Have you ever imagined a hot Christmas — a summer Christmas — a Kiwi Christmas in New Zealand? The Land of the Long White Cloud lives up to its nickname over this jovial time of year, often serving up balmy beachgoing weather.
If you’re planning to take a campervan rental or motorhome hire over the Christmas period, you’ll want to know what’s going on.
In this blog, we chat about why Christmas is a special time to be in a campervan in New Zealand. We also discuss the weather at this time of year, what places are open, the traditional Kiwi Christmas meal, and what you can do on Christmas Day — including services you can attend.
Christmas holidays are a busy time of year in New Zealand. Be sure to plan well in advance and book early so you don’t miss out.
A summer Christmas in New Zealand
Christmas in New Zealand is all about sunshine, barbecues and beaches. It also signifies the start of the summer holidays, with kids out of school for up to eight weeks. Most people try to take several weeks' vacation — returning to work once January is well underway.
Check out our top five must-see beaches for some of the best places to camp at Christmas.
You can expect busy roads full of holiday travellers, particularly near popular Kiwi hotspots. In saying that though, Christmas Day itself is strangely quiet on the road — offering you an opportunity to cover some distance in your campervan. This could be especially appealing if you prefer to catch up with loved ones later in the evening to suit your home time zone.
The Christmas holiday period can be an ideal time to visit New Zealand’s largest cities — Auckland, Wellington, Christchurch and Hamilton. Popular attractions will be open and the city will feel less populated due to many locals heading out of town on their summer travels.
Time with family and friends
Like many western countries, New Zealanders tend to spend Christmas Day with their family or friends. Some may celebrate at home — others head to the beach or a park for a picnic or barbecue.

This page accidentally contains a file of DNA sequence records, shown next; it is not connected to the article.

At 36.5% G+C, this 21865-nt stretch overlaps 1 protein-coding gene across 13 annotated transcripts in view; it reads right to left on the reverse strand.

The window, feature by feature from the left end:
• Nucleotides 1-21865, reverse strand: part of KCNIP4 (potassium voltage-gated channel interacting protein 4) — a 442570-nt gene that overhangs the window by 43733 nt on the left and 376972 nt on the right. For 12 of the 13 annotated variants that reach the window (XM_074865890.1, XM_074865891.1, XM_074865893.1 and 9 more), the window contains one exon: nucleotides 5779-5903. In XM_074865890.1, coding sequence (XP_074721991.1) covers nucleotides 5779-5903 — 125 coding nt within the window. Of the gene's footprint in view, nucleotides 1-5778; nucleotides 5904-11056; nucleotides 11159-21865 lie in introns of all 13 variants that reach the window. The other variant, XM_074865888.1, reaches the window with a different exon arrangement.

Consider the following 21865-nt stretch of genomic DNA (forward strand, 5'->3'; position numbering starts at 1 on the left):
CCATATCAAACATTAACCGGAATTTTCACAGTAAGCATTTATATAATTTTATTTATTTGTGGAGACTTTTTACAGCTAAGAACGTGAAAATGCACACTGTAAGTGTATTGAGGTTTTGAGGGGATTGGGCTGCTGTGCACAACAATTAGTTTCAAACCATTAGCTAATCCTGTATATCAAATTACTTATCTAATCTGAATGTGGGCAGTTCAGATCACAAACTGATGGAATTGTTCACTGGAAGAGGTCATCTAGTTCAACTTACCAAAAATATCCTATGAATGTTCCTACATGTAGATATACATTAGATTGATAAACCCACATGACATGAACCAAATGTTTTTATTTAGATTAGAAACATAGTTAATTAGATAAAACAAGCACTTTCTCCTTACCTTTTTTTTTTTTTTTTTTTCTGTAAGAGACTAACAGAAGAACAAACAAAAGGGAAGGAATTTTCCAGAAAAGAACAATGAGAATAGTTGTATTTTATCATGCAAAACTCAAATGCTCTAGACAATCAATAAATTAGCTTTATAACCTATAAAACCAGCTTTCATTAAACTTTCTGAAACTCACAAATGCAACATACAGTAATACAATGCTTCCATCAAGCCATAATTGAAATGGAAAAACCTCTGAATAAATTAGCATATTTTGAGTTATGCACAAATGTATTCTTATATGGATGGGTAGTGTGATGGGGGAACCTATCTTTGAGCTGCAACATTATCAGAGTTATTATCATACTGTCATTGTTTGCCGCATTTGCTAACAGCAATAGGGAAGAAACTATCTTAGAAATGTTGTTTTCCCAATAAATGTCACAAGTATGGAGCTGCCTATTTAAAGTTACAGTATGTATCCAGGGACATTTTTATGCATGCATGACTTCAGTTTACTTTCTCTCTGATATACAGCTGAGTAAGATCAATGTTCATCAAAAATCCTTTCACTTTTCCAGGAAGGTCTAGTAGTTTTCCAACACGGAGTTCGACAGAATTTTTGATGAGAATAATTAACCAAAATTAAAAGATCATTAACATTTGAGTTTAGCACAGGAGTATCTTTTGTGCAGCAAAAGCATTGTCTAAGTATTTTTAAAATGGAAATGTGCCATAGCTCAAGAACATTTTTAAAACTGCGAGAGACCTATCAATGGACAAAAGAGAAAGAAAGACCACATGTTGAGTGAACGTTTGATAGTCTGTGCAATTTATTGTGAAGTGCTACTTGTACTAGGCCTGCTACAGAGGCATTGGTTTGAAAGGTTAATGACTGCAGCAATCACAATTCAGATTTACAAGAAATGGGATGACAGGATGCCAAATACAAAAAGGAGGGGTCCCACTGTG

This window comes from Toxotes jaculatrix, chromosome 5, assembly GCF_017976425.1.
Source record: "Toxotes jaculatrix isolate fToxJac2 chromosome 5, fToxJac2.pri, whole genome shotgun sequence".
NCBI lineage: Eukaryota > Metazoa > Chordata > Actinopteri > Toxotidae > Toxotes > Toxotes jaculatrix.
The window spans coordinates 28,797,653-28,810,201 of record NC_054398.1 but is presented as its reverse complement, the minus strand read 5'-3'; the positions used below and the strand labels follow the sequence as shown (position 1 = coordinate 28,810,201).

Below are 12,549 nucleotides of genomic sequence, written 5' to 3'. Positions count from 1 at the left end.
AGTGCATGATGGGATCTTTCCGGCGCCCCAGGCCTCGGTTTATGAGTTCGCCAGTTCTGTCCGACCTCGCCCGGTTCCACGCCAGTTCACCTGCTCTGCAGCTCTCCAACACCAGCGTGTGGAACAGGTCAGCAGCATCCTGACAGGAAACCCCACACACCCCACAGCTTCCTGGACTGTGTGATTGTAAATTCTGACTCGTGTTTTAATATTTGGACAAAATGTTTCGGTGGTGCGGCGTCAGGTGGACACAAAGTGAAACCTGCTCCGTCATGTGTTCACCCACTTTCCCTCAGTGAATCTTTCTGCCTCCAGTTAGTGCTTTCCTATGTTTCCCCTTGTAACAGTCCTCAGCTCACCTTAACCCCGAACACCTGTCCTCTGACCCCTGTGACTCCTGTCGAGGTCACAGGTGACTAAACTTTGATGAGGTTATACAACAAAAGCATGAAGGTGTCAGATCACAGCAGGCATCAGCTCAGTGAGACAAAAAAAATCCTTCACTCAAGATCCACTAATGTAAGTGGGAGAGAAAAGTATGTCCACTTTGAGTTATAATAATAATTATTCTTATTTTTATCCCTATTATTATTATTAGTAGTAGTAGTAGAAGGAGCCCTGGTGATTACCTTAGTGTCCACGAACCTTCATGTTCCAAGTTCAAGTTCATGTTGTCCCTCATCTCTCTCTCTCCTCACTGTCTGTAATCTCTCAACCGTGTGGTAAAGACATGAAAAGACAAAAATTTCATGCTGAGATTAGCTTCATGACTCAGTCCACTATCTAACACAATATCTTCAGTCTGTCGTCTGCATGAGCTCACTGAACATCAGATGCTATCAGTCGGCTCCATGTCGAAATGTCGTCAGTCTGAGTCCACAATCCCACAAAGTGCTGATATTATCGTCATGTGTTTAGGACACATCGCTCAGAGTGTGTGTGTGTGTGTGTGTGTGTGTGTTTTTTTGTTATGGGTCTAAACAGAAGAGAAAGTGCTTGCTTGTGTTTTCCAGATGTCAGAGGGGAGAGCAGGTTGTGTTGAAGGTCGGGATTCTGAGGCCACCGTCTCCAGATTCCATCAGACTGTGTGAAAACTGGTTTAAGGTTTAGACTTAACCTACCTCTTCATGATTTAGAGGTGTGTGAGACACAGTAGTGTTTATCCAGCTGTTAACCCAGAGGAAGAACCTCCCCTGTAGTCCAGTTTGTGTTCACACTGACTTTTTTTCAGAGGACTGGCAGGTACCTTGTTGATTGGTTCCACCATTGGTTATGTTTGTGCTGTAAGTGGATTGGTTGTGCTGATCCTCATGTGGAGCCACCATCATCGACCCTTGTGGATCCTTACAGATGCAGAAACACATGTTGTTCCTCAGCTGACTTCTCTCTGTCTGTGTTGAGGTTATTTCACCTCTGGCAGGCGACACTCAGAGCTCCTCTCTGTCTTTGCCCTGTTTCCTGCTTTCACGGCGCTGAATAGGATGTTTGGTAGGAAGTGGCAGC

The Kiwi Christmas tree
Keep your eyes peeled for Aotearoa’s native Christmas tree — the pōhutukawa. These impressive evergreen trees are found along the coast in the North Island, north of New Plymouth and Gisborne.
From early December until early January, they’re ablaze with scarlet-coloured flowers. Eventually, each pōhutukawa will drop a carpet of crimson on the ground below. Long-lasting fun for kids looking for a tree to climb, they also provide welcome shade on hot summer days.
New Zealand’s Christmas weather
Although the first of December is officially the first day of the Kiwi summer, the last month of the year offers typically changeable weather. But there are plenty of benefits too, like:
- Water temperatures that are very swimmable
- Lengthening days — December 21 is the country’s longest day
- Mild nights
- Average high temperatures between 20 and 25 degrees Celsius.
You can expect to be applying sunscreen at the beach and taking dips in the sea to cool down. However, keeping a warm change of clothing on hand is necessary if the wind changes or the temperature drops.
December can also bring rain so there’s always a chance of precipitation. Get an overview of New Zealand’s seasons for planning your motorhome trip.
Christmas opening hours
The lead-up to Christmas involves a fair bit of shopping hustle and bustle. Many stores will stay open late in the days before Christmas Day.
Many tourist attractions stay open late on Christmas Eve but always check their websites for opening hours.
Most shops in New Zealand are required to close on the big day itself — which is a day off work for a lot of people. If you need basic provisions like bread, eggs or milk, petrol stations and the local dairy (convenience store) will be open.